JML 1902, from Miami’s La Tradicion Cubana, is named for José M. Losa, the grandfather of LTC founder Luis Sanchez. The JML was the first cigar from the new factory in the Dominican Republic after the original factory in Miami was destroyed by fire in 2006.
The JML 1902 uses a Pennsylvania wrapper, which is unusual for today but historically well grounded. In the nineteenth century so many cigars were made in Pennsylvania’s Conestoga River Valley that the word “stogie” became common usage throughout the United States. In the past few years the leaf has experienced a resurgence, especially Pennsylvania broadleaf, which has been used by Rocky Patel and A.J. Fernandez in several different blends. Like Connecticut Broadleaf it is often used as binder, but it is less commonly seen as wrapper.
Both Connecticut and Pennsylvania broadleaf are grown from Cuban seed, but apparently there’s something about Lancaster County that adds some fight to the leaf. It is generally acknowledged that Pennsylvania leaf is more robust in flavor than the Connecticut variety, and it takes longer to process and mature. These characteristics may be why Penna leaf is less commonly used. The resurgence may be due to the fact that cigar smokers have become increasingly curious and more open to new experiences — sometimes it seems that the rarer the leaf, the better. But the cigar, however refined or rare its components, must still perform well. And the JML 1902 does just that.
That said, I don’t think the Pennsylvania wrapper on the JML 1902 is actually broadleaf. It’s thinner, more attractive, and in my opinion more subtle than broadleaf. In combination with a Honduran binder and Dominican seco and ligero fillers, the wrapper adds a sweet sharpness that balances out the blend very well.
Four sizes are currently available:
- Petit-Cetro – 5 3/4 x 44
- Corona – 6 1/2 x 44
- Churchill – 6 1/2 x 50
- Torpedo – 6 1/4 x 54
The vintage appeal of the umber-colored band sets the tone for this cigar. It looks like something you might find in your grandfather’s junk drawer, along with a dried out can of Kiwi and a stitching awl for fixing baseball mitts. The band is offset by the dark smooth wrapper, a little darker than colorado maduro but not quite maduro. The veins are pronounced enough to make the wrapper rustic without being rough.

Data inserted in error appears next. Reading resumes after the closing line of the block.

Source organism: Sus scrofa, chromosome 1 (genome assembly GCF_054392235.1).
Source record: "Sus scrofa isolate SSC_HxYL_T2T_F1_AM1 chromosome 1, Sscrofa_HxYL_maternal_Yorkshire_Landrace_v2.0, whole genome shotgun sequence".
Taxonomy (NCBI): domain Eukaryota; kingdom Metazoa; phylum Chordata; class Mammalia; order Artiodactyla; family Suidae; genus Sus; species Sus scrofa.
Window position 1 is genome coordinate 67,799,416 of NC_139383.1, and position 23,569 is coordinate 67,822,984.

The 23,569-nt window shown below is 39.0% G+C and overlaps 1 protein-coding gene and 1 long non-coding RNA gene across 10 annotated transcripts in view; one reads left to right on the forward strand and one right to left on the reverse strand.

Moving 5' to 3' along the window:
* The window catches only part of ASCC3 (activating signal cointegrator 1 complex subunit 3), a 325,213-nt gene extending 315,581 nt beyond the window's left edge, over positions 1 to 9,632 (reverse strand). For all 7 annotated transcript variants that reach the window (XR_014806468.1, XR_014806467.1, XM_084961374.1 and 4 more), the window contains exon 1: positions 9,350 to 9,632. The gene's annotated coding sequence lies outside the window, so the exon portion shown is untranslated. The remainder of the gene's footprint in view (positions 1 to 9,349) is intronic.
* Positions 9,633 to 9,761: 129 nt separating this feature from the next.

The roll is solid, though the cigar feels light in the hand. The cap is finished nicely and the tip clips cleanly with a guillotine cutter. It draws perfectly, burns evenly, and the ash is only slightly flaky.
Overall excellent construction.
The JML 1902 torpedo starts up with a sweet bready aroma, something like freshly baked cookies. (And I know how odd that sounds.) Beneath this fascinating aroma are earthy, mineral-like flavors. The flavor is high-toned, sweet but not creamy, and very well balanced. The smoke texture is medium in body, but it has plenty of strength.
Coffee flavors predominate in the mid-section, with sugary, almost maple syrup-like accents on the nose. Earthy flavors continue to occupy the lower register but they gain in strength, as does the aftertaste.
The peppery aftertaste takes over in the last part of the cigar, becoming quite strong, even though the sweetness of the wrapper is still detectable. I found I had to slow down considerably in the last lap to keep the cigar in balance.
There is a whole lot to like about the JML 1902. It’s complex, flavorful, and for those who like a good kick in the pants, it’s got one in reserve. The balance of subtle sweetness and earthy power is quite impressive. Based on these things alone I’d recommend this cigar to any seasoned smoker, but the best part comes last: the price. The JML is a 3 to 4 dollar stick. $60 to 75 USD per box at LTC’s online shop. That’s a screamin’ deal.
This is one of the best cigars I’ve smoked all year, and without a doubt the best cigar in this price range. I can think of no excuse for anyone not to try this cigar. None. Well, maybe one. Some reviewers have reported that these can be a little heavy-handed when fresh. That wasn’t my experience, but it you prefer a gentler smoke, just put them away for a few months and let them mellow. Like any good investment, patience will pay dividends.